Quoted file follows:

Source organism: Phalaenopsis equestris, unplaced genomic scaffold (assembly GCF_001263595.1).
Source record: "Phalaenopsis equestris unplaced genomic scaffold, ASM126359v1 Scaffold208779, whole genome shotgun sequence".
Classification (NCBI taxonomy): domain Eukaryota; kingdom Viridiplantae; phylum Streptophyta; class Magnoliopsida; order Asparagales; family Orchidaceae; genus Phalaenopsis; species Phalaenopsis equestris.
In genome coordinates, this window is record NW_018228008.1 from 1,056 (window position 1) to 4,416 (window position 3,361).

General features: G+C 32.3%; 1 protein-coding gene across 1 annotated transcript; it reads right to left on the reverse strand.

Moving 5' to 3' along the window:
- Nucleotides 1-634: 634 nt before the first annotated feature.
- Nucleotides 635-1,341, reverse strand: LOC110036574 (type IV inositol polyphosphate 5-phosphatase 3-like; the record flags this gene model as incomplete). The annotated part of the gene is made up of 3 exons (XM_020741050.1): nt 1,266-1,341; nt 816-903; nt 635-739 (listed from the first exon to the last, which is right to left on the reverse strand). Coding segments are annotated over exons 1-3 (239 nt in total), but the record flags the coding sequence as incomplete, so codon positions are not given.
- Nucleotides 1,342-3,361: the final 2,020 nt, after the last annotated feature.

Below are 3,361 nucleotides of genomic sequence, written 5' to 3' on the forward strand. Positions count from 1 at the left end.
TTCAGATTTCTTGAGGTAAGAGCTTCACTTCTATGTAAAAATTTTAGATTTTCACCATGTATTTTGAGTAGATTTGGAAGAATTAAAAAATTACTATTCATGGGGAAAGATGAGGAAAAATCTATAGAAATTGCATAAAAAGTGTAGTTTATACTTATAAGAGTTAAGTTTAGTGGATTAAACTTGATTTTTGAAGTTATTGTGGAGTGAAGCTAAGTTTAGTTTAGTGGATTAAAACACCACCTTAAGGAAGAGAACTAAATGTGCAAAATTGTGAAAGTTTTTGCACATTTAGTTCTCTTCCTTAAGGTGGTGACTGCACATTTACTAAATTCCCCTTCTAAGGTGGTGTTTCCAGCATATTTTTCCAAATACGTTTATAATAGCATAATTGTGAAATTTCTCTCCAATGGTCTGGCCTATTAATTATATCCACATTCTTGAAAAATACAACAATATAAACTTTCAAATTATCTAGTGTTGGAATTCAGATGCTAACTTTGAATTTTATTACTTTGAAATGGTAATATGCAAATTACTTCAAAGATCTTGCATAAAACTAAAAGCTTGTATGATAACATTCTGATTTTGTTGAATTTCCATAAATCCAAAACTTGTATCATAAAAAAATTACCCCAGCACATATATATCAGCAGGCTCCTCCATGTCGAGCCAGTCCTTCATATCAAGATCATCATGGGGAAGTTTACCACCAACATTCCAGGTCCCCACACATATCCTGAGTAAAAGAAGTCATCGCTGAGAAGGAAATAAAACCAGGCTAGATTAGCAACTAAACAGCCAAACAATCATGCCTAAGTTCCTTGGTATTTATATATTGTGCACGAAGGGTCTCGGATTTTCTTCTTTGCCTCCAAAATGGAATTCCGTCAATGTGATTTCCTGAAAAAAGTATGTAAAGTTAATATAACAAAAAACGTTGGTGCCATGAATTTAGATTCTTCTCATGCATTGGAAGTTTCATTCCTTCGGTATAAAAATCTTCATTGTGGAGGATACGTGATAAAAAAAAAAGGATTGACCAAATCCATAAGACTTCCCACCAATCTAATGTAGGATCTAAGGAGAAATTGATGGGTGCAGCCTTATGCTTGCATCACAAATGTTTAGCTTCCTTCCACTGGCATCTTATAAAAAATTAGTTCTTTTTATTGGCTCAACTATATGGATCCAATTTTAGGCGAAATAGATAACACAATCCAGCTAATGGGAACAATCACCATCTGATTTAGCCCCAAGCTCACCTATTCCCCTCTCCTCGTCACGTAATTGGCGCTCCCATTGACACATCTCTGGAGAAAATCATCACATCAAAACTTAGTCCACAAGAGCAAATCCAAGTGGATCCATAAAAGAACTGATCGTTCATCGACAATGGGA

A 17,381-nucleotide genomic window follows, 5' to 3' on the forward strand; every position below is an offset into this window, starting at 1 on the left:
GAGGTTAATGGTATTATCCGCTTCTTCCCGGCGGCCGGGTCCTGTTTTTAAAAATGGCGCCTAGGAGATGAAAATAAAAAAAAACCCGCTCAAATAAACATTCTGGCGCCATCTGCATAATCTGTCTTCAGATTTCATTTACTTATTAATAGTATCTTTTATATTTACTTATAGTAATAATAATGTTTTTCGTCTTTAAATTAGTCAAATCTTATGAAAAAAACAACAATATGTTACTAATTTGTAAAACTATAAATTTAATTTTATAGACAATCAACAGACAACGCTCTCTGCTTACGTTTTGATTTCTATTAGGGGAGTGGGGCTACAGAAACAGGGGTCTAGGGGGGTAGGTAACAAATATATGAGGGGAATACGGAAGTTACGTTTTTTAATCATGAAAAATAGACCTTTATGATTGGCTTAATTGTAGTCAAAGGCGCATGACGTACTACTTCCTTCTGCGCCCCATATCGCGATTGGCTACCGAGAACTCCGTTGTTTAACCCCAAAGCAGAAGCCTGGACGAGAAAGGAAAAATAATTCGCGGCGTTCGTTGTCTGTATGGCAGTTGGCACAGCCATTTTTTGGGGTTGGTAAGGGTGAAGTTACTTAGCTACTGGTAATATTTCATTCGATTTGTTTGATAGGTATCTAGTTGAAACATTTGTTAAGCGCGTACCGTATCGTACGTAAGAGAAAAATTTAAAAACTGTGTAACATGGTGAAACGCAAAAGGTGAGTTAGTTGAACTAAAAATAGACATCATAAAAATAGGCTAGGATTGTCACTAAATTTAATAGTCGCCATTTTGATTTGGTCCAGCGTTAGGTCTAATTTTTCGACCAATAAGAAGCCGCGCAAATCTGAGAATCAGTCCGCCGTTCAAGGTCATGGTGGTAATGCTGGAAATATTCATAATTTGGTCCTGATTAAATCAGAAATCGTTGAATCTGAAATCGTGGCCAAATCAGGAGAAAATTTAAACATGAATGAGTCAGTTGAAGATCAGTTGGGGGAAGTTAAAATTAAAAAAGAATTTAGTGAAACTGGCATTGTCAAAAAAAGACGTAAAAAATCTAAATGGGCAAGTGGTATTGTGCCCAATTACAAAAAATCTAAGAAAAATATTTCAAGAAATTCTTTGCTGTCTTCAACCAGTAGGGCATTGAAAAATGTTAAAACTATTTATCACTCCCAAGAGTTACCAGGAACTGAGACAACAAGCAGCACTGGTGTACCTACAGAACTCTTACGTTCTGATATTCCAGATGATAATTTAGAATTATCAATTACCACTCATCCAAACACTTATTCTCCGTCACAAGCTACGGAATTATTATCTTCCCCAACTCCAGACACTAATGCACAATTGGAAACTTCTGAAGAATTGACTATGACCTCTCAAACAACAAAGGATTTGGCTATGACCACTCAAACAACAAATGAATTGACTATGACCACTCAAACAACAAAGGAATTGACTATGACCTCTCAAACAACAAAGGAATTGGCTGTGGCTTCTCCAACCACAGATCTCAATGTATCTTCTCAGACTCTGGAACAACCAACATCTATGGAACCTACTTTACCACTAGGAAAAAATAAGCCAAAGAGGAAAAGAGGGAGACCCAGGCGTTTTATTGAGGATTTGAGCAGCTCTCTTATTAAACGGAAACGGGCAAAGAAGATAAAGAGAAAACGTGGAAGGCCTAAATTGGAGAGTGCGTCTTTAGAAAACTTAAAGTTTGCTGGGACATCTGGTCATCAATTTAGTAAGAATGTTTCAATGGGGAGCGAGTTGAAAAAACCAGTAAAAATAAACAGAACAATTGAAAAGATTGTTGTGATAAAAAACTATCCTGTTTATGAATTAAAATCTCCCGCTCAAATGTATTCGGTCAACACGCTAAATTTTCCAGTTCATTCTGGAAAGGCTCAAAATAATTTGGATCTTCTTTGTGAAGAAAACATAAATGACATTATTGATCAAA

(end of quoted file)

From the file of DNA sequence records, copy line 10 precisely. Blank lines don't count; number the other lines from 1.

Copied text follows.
Below are 3,361 nucleotides of genomic sequence, written 5' to 3' on the forward strand. Positions count from 1 at the left end.